Image courtesy of www.impawards.com
Brandon Routh……….Clark Kent/Superman
Kate Bosworth……….Lois Lane
Kevin Spacey……….Lex Luthor
James Marsden……….Richard White
Parker Posey……….Kitty Kowalski
Frank Langella……….Perry White
Sam Huntington……….Jimmy Olsen
Eva Marie Saint……….Martha Kent
Tristan Lake Leabu……….Jason White
Comic book movies have enjoyed remarkable success in the last 5 years, regularly being some of the highest grossing and most critically acclaimed films of the last decade. One film from the genre has grossed $200 million or more since 2002, as the summer movie season is almost incomplete without at least one movie featuring super-powered human beings in spandex. Seemingly there’s at least one superhero movie every quarter, as the printed page has brought some creativity and spectacle into Hollywood at a time when it has needed it the most. Comic books have been a creative and financial windfall to studios, much more so than anyone could have ever thought when the original Superman was released in 1978.
Richard Donner set the standard impressively high for superhero movies that few have been able to live up to, much less try to top, with the film. After Superman IV: The Quest For Peace was a colossal failure almost 20 years ago, the mythology of the most venerable of comic book heroes is fascinating enough to warrant another stab at creative and commercial successes in the same way Batman Begins helped restart that franchise. Unlike the restart of the Batman franchise, Superman Returns is a bloated and unnecessary film that is more head-shakingly bad than it is jaw-dropping good on an epic level.
Set in the aftermath of Superman II, the caped crusader (Brandon Routh) has returned to Earth to find the world has moved on without him. As he searched the remains of his home planet Krypton for survivors, his girlfriend Lois Lane (Kate Bosworth) has a child (Tristan Lake Leabu) and a new man (James Marsden) in her life. His nemesis Lex Luthor (Kevin Spacey) has a newfound plot to rule the world; Superman’s absence from testifying against him has given him an early release from prison. The world has moved on without him and the returning superhero has to try and find his way back in it.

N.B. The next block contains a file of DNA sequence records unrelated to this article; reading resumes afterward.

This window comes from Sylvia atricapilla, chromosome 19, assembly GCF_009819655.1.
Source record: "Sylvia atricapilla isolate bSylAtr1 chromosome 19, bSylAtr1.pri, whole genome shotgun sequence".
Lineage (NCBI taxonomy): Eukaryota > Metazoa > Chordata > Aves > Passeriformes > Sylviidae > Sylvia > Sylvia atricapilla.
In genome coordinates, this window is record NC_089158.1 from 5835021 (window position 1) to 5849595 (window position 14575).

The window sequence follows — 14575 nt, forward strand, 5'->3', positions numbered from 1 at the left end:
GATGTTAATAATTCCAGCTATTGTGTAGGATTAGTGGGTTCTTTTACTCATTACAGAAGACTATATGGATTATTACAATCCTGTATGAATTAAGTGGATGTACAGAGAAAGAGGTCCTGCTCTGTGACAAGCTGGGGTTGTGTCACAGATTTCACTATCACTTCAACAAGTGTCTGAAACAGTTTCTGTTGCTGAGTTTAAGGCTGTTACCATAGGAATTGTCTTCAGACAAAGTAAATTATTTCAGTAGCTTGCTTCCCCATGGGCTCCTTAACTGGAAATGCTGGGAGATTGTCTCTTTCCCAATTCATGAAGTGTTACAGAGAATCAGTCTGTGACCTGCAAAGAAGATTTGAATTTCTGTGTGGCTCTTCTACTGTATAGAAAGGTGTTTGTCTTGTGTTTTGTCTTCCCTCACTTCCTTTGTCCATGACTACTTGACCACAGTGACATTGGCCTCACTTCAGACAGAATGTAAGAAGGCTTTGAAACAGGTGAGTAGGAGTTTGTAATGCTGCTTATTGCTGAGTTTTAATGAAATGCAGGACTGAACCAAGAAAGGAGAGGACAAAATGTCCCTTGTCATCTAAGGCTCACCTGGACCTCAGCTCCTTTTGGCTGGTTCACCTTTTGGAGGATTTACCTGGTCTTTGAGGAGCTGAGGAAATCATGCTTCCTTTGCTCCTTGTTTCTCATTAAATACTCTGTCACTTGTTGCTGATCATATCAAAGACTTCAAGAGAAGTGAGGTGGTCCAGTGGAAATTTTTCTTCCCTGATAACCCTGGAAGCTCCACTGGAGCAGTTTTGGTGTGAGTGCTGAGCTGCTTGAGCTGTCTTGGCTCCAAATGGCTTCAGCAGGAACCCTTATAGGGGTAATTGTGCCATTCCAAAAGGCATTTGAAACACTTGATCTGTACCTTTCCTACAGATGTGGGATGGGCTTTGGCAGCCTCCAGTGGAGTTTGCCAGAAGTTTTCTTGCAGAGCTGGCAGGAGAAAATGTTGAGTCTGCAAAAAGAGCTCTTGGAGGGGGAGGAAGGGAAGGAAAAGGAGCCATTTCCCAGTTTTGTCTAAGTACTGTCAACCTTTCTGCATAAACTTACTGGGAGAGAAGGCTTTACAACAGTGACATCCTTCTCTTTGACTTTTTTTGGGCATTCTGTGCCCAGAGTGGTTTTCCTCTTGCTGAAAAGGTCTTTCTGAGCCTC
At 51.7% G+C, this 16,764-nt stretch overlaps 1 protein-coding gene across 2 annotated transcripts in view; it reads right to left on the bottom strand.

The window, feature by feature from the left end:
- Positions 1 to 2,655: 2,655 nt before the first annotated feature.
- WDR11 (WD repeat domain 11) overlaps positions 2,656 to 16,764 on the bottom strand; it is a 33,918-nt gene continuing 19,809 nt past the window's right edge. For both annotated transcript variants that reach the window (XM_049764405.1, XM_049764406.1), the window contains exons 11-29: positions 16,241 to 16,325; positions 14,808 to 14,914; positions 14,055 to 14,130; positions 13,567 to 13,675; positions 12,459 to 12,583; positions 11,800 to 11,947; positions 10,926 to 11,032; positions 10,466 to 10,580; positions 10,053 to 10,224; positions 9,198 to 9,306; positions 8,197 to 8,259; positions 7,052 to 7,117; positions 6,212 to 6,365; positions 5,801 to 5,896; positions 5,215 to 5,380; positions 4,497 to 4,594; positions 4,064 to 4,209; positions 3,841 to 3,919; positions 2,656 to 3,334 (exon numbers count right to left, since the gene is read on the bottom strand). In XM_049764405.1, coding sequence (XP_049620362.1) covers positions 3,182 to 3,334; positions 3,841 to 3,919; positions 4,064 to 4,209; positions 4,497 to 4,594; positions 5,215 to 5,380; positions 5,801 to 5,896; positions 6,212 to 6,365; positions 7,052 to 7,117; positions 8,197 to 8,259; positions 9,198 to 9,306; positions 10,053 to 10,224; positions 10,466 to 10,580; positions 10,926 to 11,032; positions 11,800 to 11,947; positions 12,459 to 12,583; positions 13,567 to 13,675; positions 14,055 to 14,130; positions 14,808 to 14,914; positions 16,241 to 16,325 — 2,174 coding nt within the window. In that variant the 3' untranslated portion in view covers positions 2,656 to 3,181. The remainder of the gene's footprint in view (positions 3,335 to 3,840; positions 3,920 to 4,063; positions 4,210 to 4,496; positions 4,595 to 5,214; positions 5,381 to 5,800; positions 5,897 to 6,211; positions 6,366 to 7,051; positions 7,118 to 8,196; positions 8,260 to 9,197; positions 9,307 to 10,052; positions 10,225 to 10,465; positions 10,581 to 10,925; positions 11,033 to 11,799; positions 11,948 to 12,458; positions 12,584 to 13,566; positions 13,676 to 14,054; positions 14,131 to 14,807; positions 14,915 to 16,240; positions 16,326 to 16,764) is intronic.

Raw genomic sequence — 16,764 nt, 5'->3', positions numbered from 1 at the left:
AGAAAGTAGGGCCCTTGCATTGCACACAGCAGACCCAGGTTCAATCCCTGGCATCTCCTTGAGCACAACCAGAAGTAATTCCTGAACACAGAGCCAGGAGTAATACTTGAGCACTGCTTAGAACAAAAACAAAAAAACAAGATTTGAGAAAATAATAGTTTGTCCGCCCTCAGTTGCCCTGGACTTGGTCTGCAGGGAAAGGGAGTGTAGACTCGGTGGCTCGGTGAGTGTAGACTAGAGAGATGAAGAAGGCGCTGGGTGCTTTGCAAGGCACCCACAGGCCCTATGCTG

Marred with production issues for well over a decade, Superman Returns is in the same spirit as the original film. Clocking in at over 150 minutes of running time, Bryan Singer’s goal is clear enough. This is an epic film about heroism in the metaphysical sense; Singer wants to look at the concept of the hero and what it means in conjunction with society as a whole. Superman is the one hero that is both uniquely American as well as instantly recognizable to a worldwide audience; the film’s focus and plot mechanisms revolve around this concept of heroism and its purpose. The hero himself debates the merits of his actions that have led him to this point in his life; while coming back and saving the day several times is pretty standard fare for the “Man of Steel,” is being Metropolis’s savior something that is wanted or even appreciated is something that plays a large part in the film.
The film also has yearnings to be the sort of fantasy film that the original series was intended as; it tries to be equal parts philosophical fodder and comic book tale of good versus evil. And it’s in this balance where the film falls off track and never gets back on as a phenomenal first act is outweighed by the dramatic implications that follow its opening 45 minutes. When the actors and story need to be serious the tone of the film dictates otherwise, leaving an over-matched cast to flounder in the face of overwhelming odds against them. There isn’t the sense from Routh that Christopher Reeves brought to the film’s original franchise, the serious nature and mannerisms with the tongue-in-cheek dialogue and story-lines from years past.
The film’s opening is reminiscent of the first two Superman films and is the film’s sole highlight. Wildly over the top and violating at least one law of movie physics, it’s a comic book action sequence that is immensely thrilling as Superman saves Lois Lane (and others) from an experimental airplane launch gone horribly wrong. It’s jaw-dropping good and fantastically done (as are the rest of the effects in the film), a twenty-first century ode to the type of sequences only imagined 30 years ago, but when the film tries to get serious this sort of grandiose epic film-making is lost in the struggle to make it a character-based drama. Becoming almost laughable due to the lack of serious dramatic gravitas, Singer tries to shift the film from this comic book fable to a more reality-based drama involving lost love and a hero’s place in a world long since used to his absence with mixed results. At times there are some quality moments but they are few and far between; when Lois’s son glances at Superman on television and Clark Kent in the newsroom and notices they’re the same person there’s a pause. Singer has moments like these scattered throughout the film, little cinematic odes to comic book roots while trying to transplant them into dramatic soil from which quality flowers won’t spring.
||2.5 / 10
||3 / 10
||7.5 / 10
||2.5 / 10
||2 / 10